The Only Existing Footage Of 1st Plane Hitting World Trade Center
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WARNING: POTENTIALLY DISTRESSING IMAGES AND VIDEO
Exactly 17 years ago today, on 11 September 2001, the world as we knew it changed forever. Two aeroplanes were hijacked and crashed into the World Trade Centre towers in Manhattan, New York.
Many of us will remember where they were when they heard the news - leaving work, school or college, maybe - and you will probably remember watching the news when you got home and seeing reports of the second plane hitting the World Trade Centre tower.
But what not many people had seen was the first plane hitting the building - of which there is only one piece of video footage.
The video seems to be from 'camera practice' within the fire service. You can hear on the voice over: "Every time the battalion goes, I go, you know I just need some practice, I shoot and I don't stop."
You can see firefighters checking what seem to be gas pipes underground using instruments - something that was 'routine and simple'.
Then the workers hear a plane coming over, and the footage shows the staff looking towards the sky, shocked by the proximity of the sound above.
It's a clear and sunny day, meaning virtually everything is plain to see. The camera pans around as the plane makes contact with the tower and the fear of everyone close by is immediately audible, as smoke and flames engulf the top of the building.
That was the moment United Airlines Flight 11, a Boeing 767 with 92 people aboard, en route to Los Angeles, hit floors 93 to 99 of the North Tower, killing everyone on board and hundreds within the building.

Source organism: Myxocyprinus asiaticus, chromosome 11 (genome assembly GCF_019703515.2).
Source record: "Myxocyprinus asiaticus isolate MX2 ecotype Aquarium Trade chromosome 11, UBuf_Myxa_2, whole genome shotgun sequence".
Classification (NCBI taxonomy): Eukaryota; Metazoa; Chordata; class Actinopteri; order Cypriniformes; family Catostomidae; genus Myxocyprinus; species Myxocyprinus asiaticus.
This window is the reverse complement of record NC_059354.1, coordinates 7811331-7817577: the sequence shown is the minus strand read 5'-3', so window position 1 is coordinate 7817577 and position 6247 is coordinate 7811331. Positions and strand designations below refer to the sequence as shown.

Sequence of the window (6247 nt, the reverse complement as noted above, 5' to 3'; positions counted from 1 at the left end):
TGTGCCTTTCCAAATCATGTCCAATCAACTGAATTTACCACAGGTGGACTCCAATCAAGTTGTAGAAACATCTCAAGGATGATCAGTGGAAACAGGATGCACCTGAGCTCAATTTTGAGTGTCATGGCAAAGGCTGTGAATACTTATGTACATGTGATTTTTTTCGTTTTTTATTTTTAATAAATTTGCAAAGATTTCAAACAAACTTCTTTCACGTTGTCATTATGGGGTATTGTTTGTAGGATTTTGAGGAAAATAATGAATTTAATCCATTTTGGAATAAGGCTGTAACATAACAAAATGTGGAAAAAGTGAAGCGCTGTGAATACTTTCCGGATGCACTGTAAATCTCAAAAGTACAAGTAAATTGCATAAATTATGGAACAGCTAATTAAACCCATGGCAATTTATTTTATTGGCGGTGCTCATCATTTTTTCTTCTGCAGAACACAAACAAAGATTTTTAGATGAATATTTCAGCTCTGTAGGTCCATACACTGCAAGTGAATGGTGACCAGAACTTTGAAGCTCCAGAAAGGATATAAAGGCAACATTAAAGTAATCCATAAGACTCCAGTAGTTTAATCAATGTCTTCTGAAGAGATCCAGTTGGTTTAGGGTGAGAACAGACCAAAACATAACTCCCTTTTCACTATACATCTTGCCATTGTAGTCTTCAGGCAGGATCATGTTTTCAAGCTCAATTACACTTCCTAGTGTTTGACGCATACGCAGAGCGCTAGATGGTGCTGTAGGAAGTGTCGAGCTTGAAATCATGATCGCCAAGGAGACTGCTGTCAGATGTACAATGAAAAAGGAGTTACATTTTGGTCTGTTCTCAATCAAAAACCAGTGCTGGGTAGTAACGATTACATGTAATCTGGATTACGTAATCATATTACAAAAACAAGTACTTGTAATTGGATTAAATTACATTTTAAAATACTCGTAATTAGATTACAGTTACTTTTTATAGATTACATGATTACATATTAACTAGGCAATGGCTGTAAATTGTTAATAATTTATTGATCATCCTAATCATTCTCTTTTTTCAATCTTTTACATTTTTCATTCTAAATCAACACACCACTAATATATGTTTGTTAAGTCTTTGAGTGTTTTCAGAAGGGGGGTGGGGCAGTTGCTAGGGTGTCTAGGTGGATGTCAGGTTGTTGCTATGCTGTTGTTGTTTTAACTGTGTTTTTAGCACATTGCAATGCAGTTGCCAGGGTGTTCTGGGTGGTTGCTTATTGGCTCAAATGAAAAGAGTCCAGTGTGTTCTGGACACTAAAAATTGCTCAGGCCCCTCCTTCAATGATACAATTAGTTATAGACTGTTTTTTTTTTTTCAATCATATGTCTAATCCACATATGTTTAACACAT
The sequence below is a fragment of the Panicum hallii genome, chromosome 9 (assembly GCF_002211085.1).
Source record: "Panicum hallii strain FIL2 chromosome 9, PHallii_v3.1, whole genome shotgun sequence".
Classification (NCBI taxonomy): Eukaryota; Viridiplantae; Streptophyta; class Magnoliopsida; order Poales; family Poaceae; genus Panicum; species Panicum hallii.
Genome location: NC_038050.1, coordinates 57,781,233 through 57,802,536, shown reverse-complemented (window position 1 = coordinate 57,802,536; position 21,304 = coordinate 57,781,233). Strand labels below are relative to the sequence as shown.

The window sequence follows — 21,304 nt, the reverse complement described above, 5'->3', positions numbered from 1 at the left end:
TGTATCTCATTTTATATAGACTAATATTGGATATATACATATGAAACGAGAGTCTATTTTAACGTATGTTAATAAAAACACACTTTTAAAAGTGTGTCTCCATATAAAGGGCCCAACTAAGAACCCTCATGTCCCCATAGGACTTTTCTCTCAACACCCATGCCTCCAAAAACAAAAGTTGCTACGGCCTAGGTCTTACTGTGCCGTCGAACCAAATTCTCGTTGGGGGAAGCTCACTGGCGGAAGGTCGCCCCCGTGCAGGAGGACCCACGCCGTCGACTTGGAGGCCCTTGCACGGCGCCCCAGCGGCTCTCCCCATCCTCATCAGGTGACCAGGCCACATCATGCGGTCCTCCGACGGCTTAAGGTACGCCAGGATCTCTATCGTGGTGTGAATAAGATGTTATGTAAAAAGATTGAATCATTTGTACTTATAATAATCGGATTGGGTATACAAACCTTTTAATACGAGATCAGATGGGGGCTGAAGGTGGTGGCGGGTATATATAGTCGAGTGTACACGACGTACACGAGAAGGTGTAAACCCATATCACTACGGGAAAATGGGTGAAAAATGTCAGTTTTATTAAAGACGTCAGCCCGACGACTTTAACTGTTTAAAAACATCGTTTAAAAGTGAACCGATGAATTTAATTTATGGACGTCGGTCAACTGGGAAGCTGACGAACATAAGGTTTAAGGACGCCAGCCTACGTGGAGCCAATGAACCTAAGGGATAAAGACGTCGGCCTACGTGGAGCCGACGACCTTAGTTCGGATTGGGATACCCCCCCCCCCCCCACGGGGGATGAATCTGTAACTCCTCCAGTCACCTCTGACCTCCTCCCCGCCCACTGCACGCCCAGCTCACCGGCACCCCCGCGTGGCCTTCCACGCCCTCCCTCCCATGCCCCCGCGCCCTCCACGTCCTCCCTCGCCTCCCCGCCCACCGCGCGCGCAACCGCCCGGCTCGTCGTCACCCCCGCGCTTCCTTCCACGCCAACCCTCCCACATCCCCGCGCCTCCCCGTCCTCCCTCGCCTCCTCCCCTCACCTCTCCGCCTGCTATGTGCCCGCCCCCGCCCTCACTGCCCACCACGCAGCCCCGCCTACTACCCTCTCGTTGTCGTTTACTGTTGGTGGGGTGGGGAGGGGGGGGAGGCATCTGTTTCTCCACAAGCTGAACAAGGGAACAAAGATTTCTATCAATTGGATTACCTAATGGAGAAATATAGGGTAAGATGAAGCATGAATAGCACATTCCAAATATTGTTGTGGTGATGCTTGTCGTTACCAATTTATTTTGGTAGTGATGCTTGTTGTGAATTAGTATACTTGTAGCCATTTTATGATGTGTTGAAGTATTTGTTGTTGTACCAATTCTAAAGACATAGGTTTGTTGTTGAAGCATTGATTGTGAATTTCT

Another plane, United Airlines Flight 175, hit the South Tower less than 20 minutes later, crashing into floors 75 to 85.
Two further planes were hijacked, with one crashing into the Pentagon building, and another failing to reach its target, thanks to the efforts of the brave people on board.
Around 3,000 people were killed - many instantly. The number of those injured was even greater, and the two towers went on to collapse in a terrifying ball of fire, dust and metal.
While 9/11 may not have been the first terrorist incident to shock the world, it was certainly the one that captured the world's attention unlike any other.
For many people, the self-preservation instinct is to run away from danger in these situations. However, today should be a day to remember those who ran bravely towards such incidents in defence or in aid of others - particularly the emergency services.
The attacks on 9/11 led to the deaths of 343 firefighters, 60 police officers, and eight medics. Since then, hundreds more have died of illnesses picked up during the rescue operation and the clean-up.
Even for those who survived, the trauma and mental anguish can't be undone.
Featured Image Credit: YouTube/Real 911questions